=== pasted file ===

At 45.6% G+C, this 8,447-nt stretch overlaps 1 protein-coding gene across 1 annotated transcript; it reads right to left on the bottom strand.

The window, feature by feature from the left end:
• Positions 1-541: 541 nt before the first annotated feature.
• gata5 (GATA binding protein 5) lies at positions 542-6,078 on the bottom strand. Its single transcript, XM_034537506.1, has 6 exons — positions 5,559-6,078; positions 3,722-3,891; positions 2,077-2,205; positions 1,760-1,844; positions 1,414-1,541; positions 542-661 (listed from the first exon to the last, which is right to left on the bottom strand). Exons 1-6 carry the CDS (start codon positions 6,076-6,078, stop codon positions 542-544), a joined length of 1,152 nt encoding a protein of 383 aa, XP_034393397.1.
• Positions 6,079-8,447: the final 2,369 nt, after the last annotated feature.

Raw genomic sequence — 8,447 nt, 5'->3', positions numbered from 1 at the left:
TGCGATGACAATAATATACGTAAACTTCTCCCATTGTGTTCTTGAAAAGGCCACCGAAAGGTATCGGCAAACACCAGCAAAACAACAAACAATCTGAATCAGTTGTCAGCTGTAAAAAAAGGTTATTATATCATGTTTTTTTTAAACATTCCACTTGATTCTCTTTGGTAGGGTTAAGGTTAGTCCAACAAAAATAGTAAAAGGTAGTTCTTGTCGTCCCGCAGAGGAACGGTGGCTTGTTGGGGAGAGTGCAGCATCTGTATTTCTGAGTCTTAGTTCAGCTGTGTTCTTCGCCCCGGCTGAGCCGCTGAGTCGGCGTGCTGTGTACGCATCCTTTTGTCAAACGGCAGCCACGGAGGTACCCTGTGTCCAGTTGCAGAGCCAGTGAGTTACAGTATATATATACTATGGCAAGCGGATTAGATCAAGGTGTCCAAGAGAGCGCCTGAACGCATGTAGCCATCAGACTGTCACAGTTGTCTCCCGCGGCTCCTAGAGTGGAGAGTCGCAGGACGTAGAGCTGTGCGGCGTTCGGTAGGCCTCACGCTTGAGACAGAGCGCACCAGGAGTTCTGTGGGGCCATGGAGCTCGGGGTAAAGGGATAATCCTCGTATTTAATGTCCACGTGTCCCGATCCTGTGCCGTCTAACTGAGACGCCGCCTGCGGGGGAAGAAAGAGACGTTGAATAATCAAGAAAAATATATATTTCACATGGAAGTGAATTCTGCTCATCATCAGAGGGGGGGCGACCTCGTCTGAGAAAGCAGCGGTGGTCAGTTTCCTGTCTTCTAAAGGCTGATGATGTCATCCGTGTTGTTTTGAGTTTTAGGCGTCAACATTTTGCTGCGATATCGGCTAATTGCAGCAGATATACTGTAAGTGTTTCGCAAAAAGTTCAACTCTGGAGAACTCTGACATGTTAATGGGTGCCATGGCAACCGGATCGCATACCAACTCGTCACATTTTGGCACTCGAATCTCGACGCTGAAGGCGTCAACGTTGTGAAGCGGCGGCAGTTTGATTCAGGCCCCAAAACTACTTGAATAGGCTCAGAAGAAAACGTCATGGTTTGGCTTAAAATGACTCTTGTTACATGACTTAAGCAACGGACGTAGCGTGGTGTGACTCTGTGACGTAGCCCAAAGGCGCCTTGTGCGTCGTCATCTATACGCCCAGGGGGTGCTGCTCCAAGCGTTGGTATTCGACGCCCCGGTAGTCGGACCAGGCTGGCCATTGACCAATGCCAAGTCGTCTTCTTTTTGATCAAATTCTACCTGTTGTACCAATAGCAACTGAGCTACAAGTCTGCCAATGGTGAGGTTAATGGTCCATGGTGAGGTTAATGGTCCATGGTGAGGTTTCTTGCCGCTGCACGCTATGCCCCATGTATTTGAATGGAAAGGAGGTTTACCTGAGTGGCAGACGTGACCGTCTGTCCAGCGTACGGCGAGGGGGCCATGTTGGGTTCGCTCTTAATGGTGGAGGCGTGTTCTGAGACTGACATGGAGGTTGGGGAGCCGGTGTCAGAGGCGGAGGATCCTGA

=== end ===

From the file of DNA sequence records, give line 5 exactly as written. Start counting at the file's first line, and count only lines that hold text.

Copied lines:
• Positions 6,079-8,447: the final 2,369 nt, after the last annotated feature.